We live in a world that worships movies.
And while many Christians would swear up and down that they worship nothing but God and have no idols, honest people stop and admit that popular mass media affects, generally in a non-positive way, how we see our lives and interpret ourselves.
Three hundred years ago, people riding a horse across a meadow didn’t hear a soundtrack in their head.
Today, given the right mood and song on the radio, many of us driving to the grocery store for milk find ourselves, mentally, doing something else, something far grander and more adventurous than driving to the grocery store for milk.
And while a little daydreaming is harmless enough, when our thoughts revolve around an imaginary life and an imaginary world promoted and pushed by an entertainment industry that isn’t satisfied with our money, but wants to shape our world view as well, then a little daydreaming can turn into a lot of dissatisfaction with our actual, real life.
We want to be brave, we want to be adventurous, we want to be bold — we want to live a life with meaning and direction, and if we don’t watch ourselves, we fall into the trap of looking to the imaginary world of movies as the place to find this.
But the place to find meaning in our life is with the Creator of that life, and while that sounds remarkably trite and oh-so-Christian, it’s quite sensible, actually, far more sensible than defining ourselves by characters in a film, or worse yet, by the actors who pretend to be people they’re not when they play characters in a film.
“Therefore, put on the full armor of God, so that when the day of evil comes, you may be able to stand your ground, and after you have done everything to stand,” Paul tells us in Ephesians 6:13.
The imagery of this is very Middle-Earth-like, resembling the characters and story line of The Lord of the Rings series, and those of us who enjoy the movie (and yes, I loved, and still love, the books, first) are inspired and encouraged by the mighty acts of valor, performed within a stirring soundtrack and stunning cinematic detail, that even the smallest of Hobbits put forth in this film.
But it is easy to forget, from our position on the couch, that life, real life, doesn’t generally look this way, and even if it did, the ratio of exhilarating adventure on a physical battlefield to the ordinary tasks of life is small. Most of our lives are spent doing the ordinary things it takes to live that life — driving to work, doing whatever it is we do for work, preparing meals, washing dishes, emptying the garbage, swishing toilets.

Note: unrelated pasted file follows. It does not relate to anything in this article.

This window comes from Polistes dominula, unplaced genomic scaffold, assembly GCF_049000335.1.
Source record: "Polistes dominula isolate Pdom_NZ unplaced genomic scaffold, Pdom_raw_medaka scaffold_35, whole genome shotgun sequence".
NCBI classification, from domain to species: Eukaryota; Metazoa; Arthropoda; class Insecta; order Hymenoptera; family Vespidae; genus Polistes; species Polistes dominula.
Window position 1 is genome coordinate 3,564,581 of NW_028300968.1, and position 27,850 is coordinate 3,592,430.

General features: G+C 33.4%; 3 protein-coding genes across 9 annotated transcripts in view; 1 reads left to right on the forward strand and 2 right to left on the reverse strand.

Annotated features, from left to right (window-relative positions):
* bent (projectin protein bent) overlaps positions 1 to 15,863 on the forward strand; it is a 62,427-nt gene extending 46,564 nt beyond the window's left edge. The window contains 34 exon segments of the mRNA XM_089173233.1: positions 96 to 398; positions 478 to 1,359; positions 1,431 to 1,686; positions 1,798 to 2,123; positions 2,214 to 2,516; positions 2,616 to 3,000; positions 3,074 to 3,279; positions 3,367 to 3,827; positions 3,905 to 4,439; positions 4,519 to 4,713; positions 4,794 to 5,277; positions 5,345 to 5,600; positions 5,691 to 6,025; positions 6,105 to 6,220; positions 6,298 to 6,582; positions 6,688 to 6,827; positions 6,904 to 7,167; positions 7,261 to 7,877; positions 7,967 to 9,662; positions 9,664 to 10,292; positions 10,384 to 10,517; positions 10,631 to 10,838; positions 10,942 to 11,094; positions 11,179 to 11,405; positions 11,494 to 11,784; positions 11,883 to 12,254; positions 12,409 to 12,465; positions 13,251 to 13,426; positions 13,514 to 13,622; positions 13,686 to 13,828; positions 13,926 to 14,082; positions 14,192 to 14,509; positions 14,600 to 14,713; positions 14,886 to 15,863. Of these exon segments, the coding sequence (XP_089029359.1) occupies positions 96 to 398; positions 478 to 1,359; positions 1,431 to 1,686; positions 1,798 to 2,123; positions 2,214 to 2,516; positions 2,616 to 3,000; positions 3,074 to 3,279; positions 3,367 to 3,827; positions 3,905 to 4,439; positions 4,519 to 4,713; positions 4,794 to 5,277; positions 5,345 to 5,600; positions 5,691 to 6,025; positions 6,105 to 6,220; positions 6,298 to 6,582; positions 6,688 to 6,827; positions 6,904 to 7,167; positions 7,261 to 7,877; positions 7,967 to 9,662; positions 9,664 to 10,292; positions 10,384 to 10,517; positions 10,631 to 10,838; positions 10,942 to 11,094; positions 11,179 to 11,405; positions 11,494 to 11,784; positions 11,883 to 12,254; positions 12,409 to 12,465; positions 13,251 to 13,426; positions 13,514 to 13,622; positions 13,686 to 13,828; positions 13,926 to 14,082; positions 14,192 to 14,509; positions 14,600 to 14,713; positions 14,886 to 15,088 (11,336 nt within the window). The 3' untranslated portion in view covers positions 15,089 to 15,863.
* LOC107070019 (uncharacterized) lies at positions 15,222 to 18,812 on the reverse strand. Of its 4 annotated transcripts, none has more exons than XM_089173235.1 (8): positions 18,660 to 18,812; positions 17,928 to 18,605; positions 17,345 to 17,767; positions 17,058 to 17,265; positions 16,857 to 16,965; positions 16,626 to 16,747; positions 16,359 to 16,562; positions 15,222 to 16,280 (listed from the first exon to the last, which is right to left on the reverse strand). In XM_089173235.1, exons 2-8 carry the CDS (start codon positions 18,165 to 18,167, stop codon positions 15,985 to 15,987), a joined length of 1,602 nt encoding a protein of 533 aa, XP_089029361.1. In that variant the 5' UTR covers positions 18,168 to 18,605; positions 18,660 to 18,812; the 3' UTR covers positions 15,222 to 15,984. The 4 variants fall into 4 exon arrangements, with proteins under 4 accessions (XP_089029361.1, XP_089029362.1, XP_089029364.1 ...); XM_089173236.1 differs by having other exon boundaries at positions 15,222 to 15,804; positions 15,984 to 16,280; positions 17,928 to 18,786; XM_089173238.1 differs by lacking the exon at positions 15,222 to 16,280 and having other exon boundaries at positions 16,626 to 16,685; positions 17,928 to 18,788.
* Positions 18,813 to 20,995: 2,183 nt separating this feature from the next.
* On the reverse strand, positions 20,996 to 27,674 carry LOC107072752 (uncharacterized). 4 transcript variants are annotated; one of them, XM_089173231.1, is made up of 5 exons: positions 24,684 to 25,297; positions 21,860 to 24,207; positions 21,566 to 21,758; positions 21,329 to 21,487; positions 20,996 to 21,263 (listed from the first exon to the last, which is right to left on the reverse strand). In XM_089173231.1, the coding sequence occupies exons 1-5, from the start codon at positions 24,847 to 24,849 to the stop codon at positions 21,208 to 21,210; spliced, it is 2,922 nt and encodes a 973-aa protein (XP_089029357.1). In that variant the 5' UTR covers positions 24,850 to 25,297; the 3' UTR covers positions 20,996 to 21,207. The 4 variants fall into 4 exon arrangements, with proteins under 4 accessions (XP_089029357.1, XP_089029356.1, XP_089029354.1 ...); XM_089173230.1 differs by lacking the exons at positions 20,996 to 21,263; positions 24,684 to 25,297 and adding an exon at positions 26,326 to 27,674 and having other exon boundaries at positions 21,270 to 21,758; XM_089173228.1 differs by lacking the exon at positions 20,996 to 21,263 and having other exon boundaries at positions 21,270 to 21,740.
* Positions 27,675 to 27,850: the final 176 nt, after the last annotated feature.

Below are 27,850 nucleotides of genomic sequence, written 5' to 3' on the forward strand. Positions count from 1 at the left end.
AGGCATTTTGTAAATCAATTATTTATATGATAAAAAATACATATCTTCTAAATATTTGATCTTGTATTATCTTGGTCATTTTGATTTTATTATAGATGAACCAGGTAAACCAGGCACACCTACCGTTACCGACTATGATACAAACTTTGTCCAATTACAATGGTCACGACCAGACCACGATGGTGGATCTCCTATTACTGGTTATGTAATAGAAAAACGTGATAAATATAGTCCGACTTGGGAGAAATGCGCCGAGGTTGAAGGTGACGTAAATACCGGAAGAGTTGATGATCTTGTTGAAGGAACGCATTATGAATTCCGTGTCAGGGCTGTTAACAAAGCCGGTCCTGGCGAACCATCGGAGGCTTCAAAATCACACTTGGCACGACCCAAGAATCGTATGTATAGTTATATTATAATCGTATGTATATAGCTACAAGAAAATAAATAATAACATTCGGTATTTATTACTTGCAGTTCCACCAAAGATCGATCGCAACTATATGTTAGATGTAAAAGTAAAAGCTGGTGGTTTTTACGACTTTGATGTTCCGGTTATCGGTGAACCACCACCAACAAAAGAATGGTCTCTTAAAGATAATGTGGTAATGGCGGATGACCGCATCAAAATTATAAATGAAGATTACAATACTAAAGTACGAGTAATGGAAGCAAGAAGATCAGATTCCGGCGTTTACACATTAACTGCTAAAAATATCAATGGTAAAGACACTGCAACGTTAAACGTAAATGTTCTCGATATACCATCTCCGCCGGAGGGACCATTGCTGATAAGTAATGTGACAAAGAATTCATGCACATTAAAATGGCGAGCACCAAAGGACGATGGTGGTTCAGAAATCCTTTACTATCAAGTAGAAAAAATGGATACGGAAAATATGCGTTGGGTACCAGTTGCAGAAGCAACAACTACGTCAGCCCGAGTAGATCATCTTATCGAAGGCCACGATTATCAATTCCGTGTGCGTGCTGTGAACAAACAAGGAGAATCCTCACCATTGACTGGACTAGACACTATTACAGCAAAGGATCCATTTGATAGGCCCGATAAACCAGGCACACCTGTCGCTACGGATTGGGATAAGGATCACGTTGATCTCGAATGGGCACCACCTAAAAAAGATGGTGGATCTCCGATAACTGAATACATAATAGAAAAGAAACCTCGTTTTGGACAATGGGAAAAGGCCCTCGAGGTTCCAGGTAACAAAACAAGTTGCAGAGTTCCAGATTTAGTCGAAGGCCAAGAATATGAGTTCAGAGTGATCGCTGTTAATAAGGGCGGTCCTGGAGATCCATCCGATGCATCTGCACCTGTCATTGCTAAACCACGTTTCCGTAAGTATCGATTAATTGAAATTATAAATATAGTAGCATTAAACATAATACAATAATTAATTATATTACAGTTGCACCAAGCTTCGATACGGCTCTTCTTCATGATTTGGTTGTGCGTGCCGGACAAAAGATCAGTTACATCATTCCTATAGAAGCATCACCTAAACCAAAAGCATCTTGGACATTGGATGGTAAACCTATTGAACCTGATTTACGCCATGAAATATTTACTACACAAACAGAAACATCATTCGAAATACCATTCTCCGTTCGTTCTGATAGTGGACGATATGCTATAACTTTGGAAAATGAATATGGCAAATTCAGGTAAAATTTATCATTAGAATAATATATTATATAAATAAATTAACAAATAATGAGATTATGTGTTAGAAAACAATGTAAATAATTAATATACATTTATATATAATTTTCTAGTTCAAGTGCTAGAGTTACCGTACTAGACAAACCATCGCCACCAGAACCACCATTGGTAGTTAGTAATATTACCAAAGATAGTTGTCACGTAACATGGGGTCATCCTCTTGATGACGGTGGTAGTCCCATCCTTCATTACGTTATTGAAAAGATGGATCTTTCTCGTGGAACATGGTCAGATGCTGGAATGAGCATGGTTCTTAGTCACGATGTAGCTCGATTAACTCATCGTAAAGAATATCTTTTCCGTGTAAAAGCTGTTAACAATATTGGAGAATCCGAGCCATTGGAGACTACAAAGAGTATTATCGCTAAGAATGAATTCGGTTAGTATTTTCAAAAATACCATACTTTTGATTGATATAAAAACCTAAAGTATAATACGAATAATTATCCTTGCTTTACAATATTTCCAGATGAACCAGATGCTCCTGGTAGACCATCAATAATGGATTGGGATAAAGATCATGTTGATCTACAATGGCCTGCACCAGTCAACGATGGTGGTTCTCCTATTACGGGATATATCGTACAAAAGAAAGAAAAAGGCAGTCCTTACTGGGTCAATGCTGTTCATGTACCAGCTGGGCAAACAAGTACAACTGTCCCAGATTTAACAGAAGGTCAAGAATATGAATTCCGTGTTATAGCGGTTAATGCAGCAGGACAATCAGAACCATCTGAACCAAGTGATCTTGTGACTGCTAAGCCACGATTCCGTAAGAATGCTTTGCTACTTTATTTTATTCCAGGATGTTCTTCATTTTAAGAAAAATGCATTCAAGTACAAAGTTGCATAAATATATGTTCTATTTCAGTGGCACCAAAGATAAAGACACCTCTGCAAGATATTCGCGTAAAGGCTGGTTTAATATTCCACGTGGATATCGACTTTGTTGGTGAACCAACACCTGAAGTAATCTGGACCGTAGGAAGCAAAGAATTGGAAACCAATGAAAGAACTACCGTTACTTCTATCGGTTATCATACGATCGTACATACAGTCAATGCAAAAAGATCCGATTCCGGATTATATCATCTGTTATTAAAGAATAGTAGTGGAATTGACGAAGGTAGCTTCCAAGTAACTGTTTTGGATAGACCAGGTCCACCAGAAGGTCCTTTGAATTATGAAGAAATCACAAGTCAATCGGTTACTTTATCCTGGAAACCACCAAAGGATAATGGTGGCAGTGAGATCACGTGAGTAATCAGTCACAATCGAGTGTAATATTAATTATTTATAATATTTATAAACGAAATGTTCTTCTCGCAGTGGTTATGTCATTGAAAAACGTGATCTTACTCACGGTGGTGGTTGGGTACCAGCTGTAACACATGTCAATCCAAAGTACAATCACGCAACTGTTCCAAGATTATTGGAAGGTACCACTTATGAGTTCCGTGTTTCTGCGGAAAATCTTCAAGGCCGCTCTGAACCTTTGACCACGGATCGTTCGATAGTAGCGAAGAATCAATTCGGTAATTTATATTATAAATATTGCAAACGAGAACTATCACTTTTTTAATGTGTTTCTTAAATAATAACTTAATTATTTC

These mundane, necessary jobs are not the stuff of epic movies (which is why we don’t see them happening in movies, unless the character is trying to show us what a regular, ordinary guy he is), but they are the stuff of life, and the bravest people are those who look least like characters in movies (or “reality” TV shows): the bravest people are those who roll out of bed to go to a job they abhor because they have people in the family to feed, who deal with chronic illness or pain and insist that it will not define who they are, who care for a loved one who will never get better and who other people are embarrassed to be seen with in public, who walk tall into a room where others have just been gossiping about them, who deny themselves a small treat because this month’s finances just won’t stretch that far and someone else needs new socks.
Bravery does not exclusively involve war scenes and military uniforms — indeed, most of the time it does not. Bravery involves getting up when we are knocked down, and continuing to walk.
“Be joyful in hope, patient in affliction, faithful in prayer. Share with God’s people who are in need. Practice hospitality,” Paul exhorts in Romans 12:13-16.
“Bless those who persecute you; bless and do not curse. Rejoice with those who rejoice, mourn with those who mourn. Live in harmony with one another.
“Do not be proud, but be willing to associate with people of low position. Do not be conceited.”
These are acts of bravery, but not the kind exalted in movies, and most of the time, they are not seen, or recognized, by crowds of adoring people. Our Father, however, who is in secret, sees our pain and struggling and determination and effort, and He walks with us as we walk. With Him at our side and in our hearts, we are brave.